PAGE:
Planting and Growing Quinoa

Ordering Quinoa Seed: Abundant Life offers 12 varieties of quinoa, including the low-saponin Dulce Saj. Bountiful Gardens has three; Ecology Action, Hudson, Irish Eyes/Garden City, Seeds of Change, Territorial, and Bountiful Gardens also offer it. I learned a lot of what I know about quinoa from Steve Solomon's books. He wrote, "Quinoa from the health-food store won't sprout, because it's scarified to remove most of the saponins and eliminate the need for long soaking." Variety matters. Get the best for your particular climate. Quinoa seed stays viable 4 years or more.

climate: Colorado and New Mexico are good places to grow quinoa. It thrives in the 6,000-7,000-foot zone in the central Rocky Mountain area, in northern California and northward near the Pacific Ocean, and in the interior Northwest as well. Extremely hot weather actually holds back the seed setting process of this crop. According to Steve Solomon, "Its seeds sprout in chilly soil, and its frost-hardy seedlings may tolerate night temperatures in the low 20s."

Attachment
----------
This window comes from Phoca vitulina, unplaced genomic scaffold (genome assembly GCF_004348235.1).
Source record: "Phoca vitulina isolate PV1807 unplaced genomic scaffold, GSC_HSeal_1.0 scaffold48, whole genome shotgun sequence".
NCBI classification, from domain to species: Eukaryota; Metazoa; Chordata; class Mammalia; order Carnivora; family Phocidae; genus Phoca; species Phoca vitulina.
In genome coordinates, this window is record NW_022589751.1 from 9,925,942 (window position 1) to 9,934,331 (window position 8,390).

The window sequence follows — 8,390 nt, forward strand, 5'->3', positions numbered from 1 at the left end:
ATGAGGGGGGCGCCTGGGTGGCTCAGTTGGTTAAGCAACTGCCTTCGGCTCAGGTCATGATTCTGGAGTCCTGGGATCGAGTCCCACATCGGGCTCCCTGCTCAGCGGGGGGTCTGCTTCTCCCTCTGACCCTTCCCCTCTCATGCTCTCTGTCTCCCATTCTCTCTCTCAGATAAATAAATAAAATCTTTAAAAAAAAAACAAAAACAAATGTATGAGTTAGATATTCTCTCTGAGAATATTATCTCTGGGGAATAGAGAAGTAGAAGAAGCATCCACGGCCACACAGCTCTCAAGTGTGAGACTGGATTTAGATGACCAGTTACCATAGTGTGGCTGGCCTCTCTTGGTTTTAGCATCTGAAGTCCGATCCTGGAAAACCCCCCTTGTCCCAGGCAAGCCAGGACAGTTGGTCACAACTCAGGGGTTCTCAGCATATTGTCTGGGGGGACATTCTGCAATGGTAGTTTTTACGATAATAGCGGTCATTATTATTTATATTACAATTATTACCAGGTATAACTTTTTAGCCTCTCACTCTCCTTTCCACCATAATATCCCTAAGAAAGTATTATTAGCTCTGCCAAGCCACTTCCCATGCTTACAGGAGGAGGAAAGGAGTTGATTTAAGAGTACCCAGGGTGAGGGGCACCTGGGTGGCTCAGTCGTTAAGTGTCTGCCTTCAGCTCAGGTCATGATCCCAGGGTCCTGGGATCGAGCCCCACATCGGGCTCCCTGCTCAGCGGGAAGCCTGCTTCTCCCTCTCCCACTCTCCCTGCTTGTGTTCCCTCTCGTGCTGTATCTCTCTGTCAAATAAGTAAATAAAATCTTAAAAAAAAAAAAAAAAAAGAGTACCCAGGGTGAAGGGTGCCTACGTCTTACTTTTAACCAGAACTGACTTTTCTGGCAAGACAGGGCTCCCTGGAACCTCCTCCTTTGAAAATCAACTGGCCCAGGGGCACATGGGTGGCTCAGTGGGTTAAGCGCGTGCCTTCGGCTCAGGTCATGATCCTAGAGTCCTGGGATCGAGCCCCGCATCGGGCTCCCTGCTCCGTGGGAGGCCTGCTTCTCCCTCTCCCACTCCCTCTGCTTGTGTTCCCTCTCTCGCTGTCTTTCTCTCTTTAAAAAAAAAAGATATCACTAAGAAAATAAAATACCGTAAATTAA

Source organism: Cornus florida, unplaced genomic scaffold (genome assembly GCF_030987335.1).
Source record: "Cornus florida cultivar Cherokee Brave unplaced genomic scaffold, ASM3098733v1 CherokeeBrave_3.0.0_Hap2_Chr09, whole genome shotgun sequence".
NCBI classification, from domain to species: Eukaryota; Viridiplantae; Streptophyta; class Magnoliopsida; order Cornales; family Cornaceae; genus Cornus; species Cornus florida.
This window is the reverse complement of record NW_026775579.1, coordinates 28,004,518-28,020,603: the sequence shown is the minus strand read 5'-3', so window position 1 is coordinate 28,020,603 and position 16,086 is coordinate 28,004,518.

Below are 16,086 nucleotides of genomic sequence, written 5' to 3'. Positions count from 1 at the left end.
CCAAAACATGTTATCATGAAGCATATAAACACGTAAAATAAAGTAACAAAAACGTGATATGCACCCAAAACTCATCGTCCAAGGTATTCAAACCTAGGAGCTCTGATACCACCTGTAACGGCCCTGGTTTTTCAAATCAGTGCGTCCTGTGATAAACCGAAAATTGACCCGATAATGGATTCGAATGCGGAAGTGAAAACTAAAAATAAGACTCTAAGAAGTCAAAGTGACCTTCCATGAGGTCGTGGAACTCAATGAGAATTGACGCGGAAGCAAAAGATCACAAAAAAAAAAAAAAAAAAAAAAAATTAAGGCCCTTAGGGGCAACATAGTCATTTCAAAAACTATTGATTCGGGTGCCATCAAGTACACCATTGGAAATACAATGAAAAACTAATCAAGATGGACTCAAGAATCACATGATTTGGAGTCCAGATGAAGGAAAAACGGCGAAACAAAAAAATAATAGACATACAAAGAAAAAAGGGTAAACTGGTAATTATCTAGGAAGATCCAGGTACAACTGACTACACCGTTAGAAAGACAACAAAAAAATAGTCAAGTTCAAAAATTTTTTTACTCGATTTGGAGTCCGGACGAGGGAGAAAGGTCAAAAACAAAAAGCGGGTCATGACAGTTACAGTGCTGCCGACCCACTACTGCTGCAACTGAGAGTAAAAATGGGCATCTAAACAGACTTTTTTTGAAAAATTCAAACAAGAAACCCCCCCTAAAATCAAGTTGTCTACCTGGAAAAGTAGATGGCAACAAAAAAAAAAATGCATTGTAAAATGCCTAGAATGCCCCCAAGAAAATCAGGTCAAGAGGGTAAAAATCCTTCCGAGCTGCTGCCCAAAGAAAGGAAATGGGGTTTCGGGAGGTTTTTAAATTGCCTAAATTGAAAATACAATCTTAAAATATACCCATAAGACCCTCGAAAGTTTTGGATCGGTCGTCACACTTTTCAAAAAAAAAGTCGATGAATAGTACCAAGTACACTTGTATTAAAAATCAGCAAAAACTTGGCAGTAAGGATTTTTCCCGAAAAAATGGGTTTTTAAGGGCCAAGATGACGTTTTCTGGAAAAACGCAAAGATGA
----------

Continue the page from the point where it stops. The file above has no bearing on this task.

planting: Sow in spring in fertile soil as soon as the soil is warm (April or May). Steve Solomon again: "Quinoa must be sown early while there remains adequate soil moisture . . . early sowing—leading to the earliest possible harvest when weather is most likely to be dry—is essential. . . One organic farmer in the dry highlands of eastern Washington's Cascade foothills grows quinoa like wheat, because when crowded and under competition, the plants don't branch, but instead concentrate the harvest into a single seed head that can be harvested with a combine like wheat. I think the gardener will do better planting in rows about four feet apart, the seed sprinkled thinly in the row and gradually thinned to about eight inches in the row . . . Far less than an ounce of seed will sow 100 row feet, yielding 25 to 50 pounds of seed."

Keep the seedbed damp until it has germinated. You can eat the young greens you get from thinning the plants; they're nutritious and tasty. Quinoa will grow about 4 feet high. Steve Solomon wrote, "Keep quinoa well-weeded to allocate all soil moisture to the crop. With only a little fertilizer, quinoa grows fast to a magnificent six or seven feet tall, with numerous bushy side shoots."

Continue reading here: Harvesting and Using Quinoa

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